In this context our perception of time is crucial. The present moment is fleeting and intangible. Real and unreal at the same time. But following Barad, the moment’s ontology is founded in the material rearrangements through our intertwined performance with reality. If ‘matter does time’ and material arrangements are the output of our input, then matter reflects human intentionalty and technology’s encodings. Thereby, the present moment emerges from a dialogue between the human and nonhuman, through continuous tuning and adaptation. The creative interplay makes reality. Time is never one step ahead or behind. Time is the moment and the moment is time.
It is now easier for us to imagine the end of the world than an alternative to capitalism.
quoted by Dunne & Raby (p.12)
The implications of this alternate notion of time reveal a shortcoming of our modernistic society. Ever since the industrialization of the early 20th century the clock has been established as the undulating force that propels time forward. The modernist society clocked in and out of time, distributing time between work and life. Capitalism unleashed increased productivity and wealth with little consideration of its future resources and equal distribution. The industrious energy released by the mechanic support quickly introduced the post-isms to our life. We left industrialzation behind and entered post-industrialization. The depletion of natural resources and the changes to our climate instilled a discussion of what might come after capitalism. But post-capitalism is not yet in sight. When transitioning into the 21st century we begang to think of ourselves as postmodernistic. But some paradigms introduced in the past decades remain a ghostly existence nowadays.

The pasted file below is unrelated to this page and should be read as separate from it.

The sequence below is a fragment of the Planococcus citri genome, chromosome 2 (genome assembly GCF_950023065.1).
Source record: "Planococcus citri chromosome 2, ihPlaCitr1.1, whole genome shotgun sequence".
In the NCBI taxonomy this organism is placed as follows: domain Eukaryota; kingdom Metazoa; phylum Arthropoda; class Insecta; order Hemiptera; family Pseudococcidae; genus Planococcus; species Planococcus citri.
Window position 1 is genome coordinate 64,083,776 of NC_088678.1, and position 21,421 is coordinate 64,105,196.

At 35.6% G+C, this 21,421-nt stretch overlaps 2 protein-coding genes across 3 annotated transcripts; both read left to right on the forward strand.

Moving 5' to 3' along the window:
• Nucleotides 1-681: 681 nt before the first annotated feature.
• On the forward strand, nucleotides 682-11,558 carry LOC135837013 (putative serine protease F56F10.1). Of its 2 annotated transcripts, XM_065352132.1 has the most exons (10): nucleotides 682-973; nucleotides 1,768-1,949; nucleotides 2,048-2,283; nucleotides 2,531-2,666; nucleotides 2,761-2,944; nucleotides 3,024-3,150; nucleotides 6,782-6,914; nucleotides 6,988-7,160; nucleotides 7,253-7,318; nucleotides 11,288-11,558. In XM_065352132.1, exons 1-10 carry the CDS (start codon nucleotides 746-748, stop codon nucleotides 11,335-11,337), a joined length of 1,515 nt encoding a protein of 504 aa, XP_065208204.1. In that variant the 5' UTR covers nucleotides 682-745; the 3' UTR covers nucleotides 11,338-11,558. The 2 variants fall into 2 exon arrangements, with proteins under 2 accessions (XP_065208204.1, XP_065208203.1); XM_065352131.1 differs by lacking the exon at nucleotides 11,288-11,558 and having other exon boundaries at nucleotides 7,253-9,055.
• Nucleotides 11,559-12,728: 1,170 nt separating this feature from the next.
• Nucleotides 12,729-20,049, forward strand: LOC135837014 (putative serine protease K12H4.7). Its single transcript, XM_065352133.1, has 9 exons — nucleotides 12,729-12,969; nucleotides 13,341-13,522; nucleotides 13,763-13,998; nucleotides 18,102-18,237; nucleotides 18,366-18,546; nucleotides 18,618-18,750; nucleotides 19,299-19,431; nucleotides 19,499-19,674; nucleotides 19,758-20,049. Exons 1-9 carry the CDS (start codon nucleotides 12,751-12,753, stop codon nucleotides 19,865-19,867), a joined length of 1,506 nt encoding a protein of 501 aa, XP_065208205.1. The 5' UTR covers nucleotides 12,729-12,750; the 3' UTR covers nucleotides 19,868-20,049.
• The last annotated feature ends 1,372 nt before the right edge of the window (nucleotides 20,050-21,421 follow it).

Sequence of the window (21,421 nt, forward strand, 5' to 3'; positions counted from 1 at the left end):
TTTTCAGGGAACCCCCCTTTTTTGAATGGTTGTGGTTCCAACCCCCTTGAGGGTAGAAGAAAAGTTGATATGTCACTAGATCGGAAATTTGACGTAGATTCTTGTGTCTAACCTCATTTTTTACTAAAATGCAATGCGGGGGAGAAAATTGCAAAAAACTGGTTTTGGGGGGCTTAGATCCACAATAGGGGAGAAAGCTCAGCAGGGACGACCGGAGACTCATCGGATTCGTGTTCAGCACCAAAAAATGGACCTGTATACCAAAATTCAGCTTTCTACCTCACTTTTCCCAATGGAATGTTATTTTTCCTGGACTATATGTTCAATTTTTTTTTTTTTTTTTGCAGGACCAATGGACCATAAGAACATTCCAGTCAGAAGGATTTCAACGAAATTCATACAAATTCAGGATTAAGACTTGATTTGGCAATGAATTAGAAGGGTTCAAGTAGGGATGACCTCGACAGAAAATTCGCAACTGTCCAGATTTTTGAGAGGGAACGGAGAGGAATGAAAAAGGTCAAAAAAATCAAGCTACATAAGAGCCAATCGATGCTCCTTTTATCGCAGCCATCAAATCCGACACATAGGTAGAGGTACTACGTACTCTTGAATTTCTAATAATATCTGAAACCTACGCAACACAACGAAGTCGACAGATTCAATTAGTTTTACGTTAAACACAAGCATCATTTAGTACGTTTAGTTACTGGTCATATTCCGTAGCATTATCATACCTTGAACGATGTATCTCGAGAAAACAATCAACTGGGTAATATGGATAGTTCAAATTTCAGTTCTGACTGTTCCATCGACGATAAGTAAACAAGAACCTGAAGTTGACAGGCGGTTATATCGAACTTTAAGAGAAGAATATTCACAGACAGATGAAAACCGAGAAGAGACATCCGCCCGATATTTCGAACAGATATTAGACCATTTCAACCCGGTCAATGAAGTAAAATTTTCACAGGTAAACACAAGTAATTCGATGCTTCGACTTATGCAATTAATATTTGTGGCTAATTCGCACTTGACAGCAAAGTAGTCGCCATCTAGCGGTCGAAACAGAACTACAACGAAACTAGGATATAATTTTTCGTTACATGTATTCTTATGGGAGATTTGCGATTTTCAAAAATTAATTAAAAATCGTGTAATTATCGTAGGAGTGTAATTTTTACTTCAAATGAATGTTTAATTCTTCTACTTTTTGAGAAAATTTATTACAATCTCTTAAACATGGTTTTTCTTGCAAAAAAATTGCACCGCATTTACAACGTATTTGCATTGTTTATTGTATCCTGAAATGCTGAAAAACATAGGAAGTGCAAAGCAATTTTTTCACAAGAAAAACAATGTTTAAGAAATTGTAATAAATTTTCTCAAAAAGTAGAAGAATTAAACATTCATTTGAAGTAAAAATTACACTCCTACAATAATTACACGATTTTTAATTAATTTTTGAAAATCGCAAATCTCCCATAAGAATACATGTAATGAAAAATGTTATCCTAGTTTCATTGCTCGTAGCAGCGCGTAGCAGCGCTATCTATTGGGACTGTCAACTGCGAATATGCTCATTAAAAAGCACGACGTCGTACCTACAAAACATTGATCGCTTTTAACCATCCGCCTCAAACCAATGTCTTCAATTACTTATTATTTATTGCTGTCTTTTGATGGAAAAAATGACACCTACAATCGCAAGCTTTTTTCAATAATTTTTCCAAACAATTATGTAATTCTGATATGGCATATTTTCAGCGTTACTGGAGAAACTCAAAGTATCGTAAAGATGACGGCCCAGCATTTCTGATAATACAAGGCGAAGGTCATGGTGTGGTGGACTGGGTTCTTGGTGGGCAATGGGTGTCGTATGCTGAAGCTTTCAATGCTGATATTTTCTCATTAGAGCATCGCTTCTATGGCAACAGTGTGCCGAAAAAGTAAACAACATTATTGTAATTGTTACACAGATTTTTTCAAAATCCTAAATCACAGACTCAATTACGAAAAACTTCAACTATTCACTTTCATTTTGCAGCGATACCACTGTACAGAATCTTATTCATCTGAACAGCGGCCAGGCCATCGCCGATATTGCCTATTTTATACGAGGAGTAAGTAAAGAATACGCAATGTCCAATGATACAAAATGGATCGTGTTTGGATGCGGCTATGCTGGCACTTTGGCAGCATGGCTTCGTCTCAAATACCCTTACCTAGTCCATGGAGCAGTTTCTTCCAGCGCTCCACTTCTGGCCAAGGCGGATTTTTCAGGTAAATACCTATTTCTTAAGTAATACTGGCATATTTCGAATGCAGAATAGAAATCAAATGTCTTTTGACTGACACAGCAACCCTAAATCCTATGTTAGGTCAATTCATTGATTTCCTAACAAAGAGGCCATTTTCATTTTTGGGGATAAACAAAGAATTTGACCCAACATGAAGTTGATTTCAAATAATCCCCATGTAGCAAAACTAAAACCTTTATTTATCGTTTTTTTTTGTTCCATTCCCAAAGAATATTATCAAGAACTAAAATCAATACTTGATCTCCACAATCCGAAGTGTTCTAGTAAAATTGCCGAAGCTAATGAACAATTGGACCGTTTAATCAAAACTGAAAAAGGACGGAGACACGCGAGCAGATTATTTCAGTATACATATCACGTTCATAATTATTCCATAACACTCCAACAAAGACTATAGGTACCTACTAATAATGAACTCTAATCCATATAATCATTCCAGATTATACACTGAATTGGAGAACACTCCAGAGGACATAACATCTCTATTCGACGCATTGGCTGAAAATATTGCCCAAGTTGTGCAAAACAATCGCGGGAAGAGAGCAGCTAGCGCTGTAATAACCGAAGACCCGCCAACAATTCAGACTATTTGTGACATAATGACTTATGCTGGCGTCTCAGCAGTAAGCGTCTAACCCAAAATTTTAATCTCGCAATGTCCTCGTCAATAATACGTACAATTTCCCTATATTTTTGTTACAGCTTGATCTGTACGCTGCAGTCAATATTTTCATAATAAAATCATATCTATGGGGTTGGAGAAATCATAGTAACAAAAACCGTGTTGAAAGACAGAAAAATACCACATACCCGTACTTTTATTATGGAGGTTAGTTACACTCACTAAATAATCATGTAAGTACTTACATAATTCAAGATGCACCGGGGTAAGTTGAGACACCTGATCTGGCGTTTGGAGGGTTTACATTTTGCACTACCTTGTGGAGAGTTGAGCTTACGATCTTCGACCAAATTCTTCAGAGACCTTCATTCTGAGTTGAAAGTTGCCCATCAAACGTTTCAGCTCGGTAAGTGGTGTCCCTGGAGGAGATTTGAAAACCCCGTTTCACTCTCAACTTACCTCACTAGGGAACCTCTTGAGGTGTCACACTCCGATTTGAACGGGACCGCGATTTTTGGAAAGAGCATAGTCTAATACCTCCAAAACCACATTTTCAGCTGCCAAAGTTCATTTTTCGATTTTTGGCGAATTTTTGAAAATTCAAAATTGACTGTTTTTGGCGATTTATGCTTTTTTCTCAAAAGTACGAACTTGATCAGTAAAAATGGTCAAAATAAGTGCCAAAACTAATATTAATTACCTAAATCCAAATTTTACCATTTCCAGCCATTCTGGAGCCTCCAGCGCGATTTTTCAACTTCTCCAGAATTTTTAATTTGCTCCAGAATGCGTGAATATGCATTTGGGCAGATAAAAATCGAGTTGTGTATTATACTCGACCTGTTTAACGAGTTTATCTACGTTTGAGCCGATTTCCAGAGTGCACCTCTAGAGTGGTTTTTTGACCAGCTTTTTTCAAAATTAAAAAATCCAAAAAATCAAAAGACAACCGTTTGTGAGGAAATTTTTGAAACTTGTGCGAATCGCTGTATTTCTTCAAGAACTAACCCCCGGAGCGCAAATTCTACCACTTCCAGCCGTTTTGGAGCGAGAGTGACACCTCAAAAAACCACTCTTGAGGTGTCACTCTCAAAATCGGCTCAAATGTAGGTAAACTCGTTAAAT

Given the ideas introduced in this essay I came to believe that our claim to be postmodernistic is established in many areas of our life. Except for our notion of time. Based on clocks we plan and anticipate a non-existing future. We life towards these moments in order for them to become real. By anticipating a future moment we seek to predetermine its ontology. Clocks provide the map to this unknown arrangement. But ultimately this claim of control over time neglects the creative potential that lies in shaping our reality. In other words, the clock is the simulacrum of the human claim over time. In order to become a truely postmodernistic society, we need to redefine our notion of time and its symbolic and cultural representations. A plunge into the creative interplay of possible material assemblages that emerge in the present moment.
Nobody understands time.
Lisa Randall, Theoretical Physicist
The major problems in the world are the result of the difference between how nature works and the way people think.
An Ecology of Mind
The things [art & science] that are least important for our survival are the very things that make us human.
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- Tippett, K. (Host/Executive Producer). (2015, November 12). Lisa Randall — Dark Matter and the Astounding Interconnectedness of Everything [Audio podcast]. Retrieved from http://www.onbeing.org/program/lisa-randall-dark-matter-and-the-astounding-interconnectedness-of-everything/8100